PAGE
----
11 August 2022
Café boilers, also known as Espresso or coffee machines, are prevalent in cafés, tearooms, public bars and restaurants.
Most café boilers incorporate the use of a steam boiler and fall within the definition of a pressure system. Failure during use can result in serious, or fatal, injuries to anybody in close proximity as well as significant damage to property.
For example, a café boiler in a UK supermarket café failed catastrophically due to over pressurisation. The boiler itself was propelled over the counter and landed in the customer area, resulting in several people being hospitalised.
This guidance is aimed at employers and the self-employed who own or operate café boilers. It sets out what they need to do to minimise the risks when working with café boilers and to comply with their legal obligations under the health and safety law.
Article 3 of the Health and Safety at Work (Jersey) Law 1989 (HSW Law) places a duty on every employer to ensure, so far as is reasonably practicable, the health, safety and welfare of all their employees whilst at work. This extends to the provision and operation of safe, well-maintained equipment, including café boilers.
Article 5 of the HSW Law places a duty on employers and the self-employed to conduct their undertaking in such a way as to ensure, so far as is reasonably practicable, that persons other than their employees, such as members of the public, are not exposed to risks to their health or safety.
The Safety of Pressure Systems and Transportable Gas Containers: Approved Code of Practice’ (ACoP) sets out practical guidance on how to comply with the general duties imposed by the HSW Law. By following the ACoP you will be doing enough to comply with the law.
Principal causes of pressure-related incidents
Café boilers are typically subject to high volumes of use and if not used properly and well-maintained can result in risks to staff and others in the vicinity.
The principal causes of incidents and accidents are due to:
- poor equipment and/or system design
- poor installation
- poor maintenance of equipment
- inadequate repairs or modifications
- an unsafe system of work for the operation of the equipment
- operator error, poor training and/ or supervision
The main hazards are:
- impact from the blast of an explosion or release of compressed liquid
- impact from parts of equipment that fail or any flying debris
- contact with the released liquid, such as steam
Managing the risks
To manage the risk of poor maintenance and operation of café boilers, the following should be addressed:
Provision of safe and suitable equipment
Ensure the café boiler is suitable for its intended purpose and designed for use in a commercial setting. Make sure it is installed correctly, and any modifications/repairs are carried out properly, by a competent person.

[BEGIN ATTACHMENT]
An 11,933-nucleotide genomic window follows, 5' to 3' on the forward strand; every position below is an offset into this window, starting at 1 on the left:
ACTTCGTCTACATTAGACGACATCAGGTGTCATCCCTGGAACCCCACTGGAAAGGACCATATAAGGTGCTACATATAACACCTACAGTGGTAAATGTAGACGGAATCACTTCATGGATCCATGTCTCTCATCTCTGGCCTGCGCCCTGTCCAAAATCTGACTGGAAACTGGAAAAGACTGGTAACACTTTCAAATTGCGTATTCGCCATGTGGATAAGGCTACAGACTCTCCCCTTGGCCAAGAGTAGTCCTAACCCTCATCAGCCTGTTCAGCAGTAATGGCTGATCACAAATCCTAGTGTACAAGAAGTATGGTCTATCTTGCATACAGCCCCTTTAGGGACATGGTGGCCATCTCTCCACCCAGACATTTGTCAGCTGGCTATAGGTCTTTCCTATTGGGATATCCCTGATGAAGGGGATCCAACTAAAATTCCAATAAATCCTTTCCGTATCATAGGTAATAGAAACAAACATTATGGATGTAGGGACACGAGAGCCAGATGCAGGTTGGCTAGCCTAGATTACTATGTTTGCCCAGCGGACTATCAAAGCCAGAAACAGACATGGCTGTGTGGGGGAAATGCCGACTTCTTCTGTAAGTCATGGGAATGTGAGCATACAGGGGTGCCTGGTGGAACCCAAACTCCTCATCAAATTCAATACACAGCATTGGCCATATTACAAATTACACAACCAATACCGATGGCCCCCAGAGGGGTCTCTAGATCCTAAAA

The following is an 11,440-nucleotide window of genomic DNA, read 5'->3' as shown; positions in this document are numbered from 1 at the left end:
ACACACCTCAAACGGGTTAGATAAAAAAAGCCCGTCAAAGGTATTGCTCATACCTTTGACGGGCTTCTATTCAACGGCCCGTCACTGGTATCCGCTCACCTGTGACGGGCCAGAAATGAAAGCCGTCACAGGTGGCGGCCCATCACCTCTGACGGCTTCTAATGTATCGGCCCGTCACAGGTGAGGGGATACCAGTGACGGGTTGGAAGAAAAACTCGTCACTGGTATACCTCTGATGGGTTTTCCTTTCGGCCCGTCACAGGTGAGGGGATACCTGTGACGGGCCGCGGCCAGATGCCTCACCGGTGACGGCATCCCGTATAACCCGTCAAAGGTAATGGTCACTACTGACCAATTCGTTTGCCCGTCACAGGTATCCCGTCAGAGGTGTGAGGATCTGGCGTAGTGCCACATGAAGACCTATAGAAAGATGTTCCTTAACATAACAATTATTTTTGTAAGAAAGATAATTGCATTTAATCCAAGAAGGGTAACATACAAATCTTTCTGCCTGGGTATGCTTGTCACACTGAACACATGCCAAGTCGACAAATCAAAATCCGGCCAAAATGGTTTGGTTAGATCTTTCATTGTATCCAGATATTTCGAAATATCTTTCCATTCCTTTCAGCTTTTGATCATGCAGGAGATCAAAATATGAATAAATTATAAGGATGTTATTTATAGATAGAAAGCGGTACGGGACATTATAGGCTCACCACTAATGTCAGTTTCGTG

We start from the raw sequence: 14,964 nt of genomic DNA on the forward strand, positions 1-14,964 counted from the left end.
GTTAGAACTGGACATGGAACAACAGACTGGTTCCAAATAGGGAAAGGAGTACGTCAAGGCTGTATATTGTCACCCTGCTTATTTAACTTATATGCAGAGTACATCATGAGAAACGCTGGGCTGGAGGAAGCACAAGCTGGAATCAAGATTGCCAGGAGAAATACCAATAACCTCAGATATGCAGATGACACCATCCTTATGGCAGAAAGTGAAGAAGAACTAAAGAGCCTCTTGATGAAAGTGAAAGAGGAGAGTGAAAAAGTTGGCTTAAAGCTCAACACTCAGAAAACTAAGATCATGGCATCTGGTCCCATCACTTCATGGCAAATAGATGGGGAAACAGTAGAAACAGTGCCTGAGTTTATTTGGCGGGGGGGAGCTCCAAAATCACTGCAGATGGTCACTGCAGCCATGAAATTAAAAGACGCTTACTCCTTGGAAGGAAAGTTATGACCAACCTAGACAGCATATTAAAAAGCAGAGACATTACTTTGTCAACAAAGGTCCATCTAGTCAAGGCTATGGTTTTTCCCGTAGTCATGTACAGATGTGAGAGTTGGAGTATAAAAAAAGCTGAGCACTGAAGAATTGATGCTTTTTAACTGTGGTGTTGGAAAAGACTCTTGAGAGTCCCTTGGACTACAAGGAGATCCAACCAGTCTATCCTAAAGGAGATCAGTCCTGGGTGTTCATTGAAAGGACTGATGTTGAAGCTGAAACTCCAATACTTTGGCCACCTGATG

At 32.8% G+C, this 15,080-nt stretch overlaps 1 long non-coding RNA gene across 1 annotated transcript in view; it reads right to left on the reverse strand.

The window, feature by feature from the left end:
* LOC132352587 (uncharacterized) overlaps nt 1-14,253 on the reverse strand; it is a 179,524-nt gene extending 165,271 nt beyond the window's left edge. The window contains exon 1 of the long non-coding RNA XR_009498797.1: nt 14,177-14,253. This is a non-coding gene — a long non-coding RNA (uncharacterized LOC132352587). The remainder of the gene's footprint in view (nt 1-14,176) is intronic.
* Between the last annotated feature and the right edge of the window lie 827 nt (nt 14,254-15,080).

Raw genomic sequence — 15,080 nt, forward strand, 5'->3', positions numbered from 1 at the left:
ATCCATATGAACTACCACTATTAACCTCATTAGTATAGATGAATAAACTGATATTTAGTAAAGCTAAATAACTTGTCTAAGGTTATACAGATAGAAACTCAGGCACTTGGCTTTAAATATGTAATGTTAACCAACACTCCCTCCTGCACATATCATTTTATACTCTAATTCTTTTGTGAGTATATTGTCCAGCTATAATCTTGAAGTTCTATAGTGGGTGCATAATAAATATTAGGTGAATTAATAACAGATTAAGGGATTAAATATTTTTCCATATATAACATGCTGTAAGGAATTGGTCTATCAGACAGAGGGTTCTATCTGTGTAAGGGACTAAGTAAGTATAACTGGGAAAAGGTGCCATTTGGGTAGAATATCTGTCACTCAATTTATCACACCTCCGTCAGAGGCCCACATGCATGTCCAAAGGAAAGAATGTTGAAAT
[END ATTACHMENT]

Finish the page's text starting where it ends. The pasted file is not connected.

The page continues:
Understand and always follow the manufacturer’s directions in respect of the pressure system including the safe operating limits, and making sure adjustable devices are always set to their correct settings and in good working order to ensure they function properly.
The equipment should be subject to regular maintenance by someone who is competent to do so and should follow written procedures that take account of the manufacturer’s instructions, any special factors relating to the particular use of the pressure equipment and frequency of operation. A record of such maintenance and any remedial actions should be kept by the user/owner.
Written scheme of examination and thorough examination and inspection
A competent person should be appointed to draw up a Written Scheme of Examination (WSE) before the machine is brought into use, and to carry out subsequent examinations at the frequency set out in the WSE.
The competent person must have the necessary knowledge, skills and, importantly, independence to undertake their role and responsibilities effectively. In most cases the competent person will be an engineer surveyor appointed by the employer’s insurers.
Suitable arrangements should be in place for addressing any issues that may be raised as a result of the thorough examination and inspection.
Provision of operator training
All persons operating the café boiler must be given adequate training and provided with clear operational instructions, which should be updated as required to ensure that they are fully conversant with the operation of all protective devices.
Manufacturer’s instructions and/or other suitable operating procedures should be readily available to operators. All training should be documented and designed to ensure that operators understand the procedures and dangers that may arise from incorrect operation. Operators and their managers should be fully aware of the dangers of bypassing or interfering with safety devices or of other malpractice.
A copy of the ‘Safety of Pressure Systems and Transportable Gas Containers is available.
Approved Code of Practice’ on the Inspectorate’s website at Health and safety at work
Further guidance aimed at owners or operators of café boilers is provided by The Safety Assessment Federation (SAFed), in conjunction with the UK Health and Safety Executive.
'Managing the risks of café boilers - pressure systems: Issue 01 - 15 October 2021' on SAFed's website